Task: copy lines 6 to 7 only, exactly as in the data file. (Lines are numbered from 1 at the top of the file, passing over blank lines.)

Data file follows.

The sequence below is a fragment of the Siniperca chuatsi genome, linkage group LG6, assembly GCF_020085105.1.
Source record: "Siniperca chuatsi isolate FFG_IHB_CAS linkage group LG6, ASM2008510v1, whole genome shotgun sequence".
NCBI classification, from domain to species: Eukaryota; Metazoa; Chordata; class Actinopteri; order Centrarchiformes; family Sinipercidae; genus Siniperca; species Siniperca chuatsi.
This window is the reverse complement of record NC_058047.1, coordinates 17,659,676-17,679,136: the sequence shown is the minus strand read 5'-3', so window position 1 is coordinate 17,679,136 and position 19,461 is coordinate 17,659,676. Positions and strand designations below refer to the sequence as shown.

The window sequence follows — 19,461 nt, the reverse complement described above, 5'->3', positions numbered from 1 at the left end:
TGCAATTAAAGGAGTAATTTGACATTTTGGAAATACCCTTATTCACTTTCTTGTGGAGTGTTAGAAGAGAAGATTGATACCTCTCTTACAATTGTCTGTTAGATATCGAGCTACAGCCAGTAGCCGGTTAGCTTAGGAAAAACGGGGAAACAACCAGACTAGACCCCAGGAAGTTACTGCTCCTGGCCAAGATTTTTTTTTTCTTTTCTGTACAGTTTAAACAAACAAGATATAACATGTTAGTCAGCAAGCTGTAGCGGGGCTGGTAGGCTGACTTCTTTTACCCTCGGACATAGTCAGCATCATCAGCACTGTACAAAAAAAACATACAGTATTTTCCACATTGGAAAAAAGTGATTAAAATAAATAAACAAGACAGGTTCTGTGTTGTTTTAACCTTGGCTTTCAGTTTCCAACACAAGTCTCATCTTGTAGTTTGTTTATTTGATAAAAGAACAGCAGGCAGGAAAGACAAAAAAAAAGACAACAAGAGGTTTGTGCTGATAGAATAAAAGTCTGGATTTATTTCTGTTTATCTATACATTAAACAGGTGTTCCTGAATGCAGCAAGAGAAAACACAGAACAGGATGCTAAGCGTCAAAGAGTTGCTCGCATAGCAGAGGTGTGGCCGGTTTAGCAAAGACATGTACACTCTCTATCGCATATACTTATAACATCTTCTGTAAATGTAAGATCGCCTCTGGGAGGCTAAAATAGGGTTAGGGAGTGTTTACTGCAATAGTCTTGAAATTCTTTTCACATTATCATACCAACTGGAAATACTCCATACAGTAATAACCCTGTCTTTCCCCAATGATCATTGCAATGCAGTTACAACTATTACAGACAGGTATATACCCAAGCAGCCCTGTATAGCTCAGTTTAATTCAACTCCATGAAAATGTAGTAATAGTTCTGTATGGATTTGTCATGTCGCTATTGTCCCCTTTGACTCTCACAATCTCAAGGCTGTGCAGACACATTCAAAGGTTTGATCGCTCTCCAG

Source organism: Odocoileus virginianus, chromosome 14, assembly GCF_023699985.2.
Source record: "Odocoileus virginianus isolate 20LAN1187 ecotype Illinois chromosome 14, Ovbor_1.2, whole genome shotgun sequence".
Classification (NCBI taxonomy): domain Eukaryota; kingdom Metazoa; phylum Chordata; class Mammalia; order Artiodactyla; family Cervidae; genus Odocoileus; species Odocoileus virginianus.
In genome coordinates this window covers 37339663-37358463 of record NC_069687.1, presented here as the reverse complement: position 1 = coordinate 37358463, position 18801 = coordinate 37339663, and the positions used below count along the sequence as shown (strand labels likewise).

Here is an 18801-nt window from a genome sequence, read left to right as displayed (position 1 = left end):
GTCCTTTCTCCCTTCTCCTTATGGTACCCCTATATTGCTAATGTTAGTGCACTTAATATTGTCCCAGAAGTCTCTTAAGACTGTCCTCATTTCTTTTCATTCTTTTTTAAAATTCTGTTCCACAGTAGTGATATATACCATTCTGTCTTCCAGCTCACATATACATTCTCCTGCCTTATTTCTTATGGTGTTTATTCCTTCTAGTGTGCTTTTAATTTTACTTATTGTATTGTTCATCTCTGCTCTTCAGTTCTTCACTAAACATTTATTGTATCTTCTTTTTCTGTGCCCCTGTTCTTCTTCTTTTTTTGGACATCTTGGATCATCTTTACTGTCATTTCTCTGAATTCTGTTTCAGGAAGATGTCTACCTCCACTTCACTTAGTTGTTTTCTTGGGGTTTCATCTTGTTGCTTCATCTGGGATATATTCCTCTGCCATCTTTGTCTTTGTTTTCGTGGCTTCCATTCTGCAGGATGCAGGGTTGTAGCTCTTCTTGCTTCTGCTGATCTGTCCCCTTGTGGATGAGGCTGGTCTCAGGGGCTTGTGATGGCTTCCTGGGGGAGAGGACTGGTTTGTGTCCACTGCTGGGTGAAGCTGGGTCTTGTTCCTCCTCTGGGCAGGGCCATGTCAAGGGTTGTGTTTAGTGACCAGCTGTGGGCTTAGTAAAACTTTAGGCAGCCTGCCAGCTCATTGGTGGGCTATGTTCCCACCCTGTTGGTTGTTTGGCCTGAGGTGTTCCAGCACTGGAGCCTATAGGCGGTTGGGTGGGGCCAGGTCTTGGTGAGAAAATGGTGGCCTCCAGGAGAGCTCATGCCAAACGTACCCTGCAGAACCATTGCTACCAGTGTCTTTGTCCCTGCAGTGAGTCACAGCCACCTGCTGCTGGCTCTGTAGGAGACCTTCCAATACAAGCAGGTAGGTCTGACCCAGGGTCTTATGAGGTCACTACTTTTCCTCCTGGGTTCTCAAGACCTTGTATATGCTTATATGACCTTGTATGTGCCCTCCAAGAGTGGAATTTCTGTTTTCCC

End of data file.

TGCAATTAAAGGAGTAATTTGACATTTTGGAAATACCCTTATTCACTTTCTTGTGGAGTGTTAGAAGAGAAGATTGATACCTCTCTTACAATTGTCTGTTAGATATCGAGCTACAGCCAGTAGCCGGTTAGCTTAGGAAAAACGGGGAAACAACCAGACTAGACCCCAGGAAGTTACTGCTCCTGGCCAAGATTTTTTTTTTCTTTTCTGTACAGTTTAAACAAACAAGATATAACATGTTAGTCAGCAAGCTGTAGCGGGGCTGGTAGGCTGACTTCTTTTACCCTCGGACATAGTCAGCATCATCAGCACTGTACAAAAAAAACATACAGTATTTTCCACATTGGAAAAAAGTGATTAAAATAAATAAACAAGACAGGTTCTGTGTTGTTTTAACCTTGGCTTTCAGTTTCCAACACAAGTCTCATCTTGTAGTTTGTTTATTTGATAAAAGAACAGCAGGCAGGAAAGACAAAAAAAAAGACAACAAGAGGTTTGTGCTGATAGAATAAAAGTCTGGATTTATTTCTGTTTATCTATACATTAAACAGGTGTTCCTGAATGCAGCAAGAGAAAACACAGAACAGGATGCTAAGCGTCAAAGAGTTGCTCGCATAGCAGAGGTGTGGCCGGTTTAGCAAAGACATGTACACTCTCTATCGCATATACTTATAACATCTTCTGTAAATGTAAGATCGCCTCTGGGAGGCTAAAATAGGGTTAGGGAGTGTTTACTGCAATAGTCTTGAAATTCTTTTCACATTATCATACCAACTGGAAATACTCCATACAGTAATAACCCTGTCTTTCCCCAATGATCATTGCAATGCAGTTACAACTATTACAGACAGGTATATACCCAAGCAGCCCTGTATAGCTCAGTTTAATTCAACTCCATGAAAATGTAGTAATAGTTCTGTATGGATTTGTCATGTCGCTATTGTCCCCTTTGACTCTCACAATCTCAAGGCTGTGCAGACACATTCAAAGGTTTGATCGCTCTCCAG

Source organism: Odocoileus virginianus, chromosome 14, assembly GCF_023699985.2.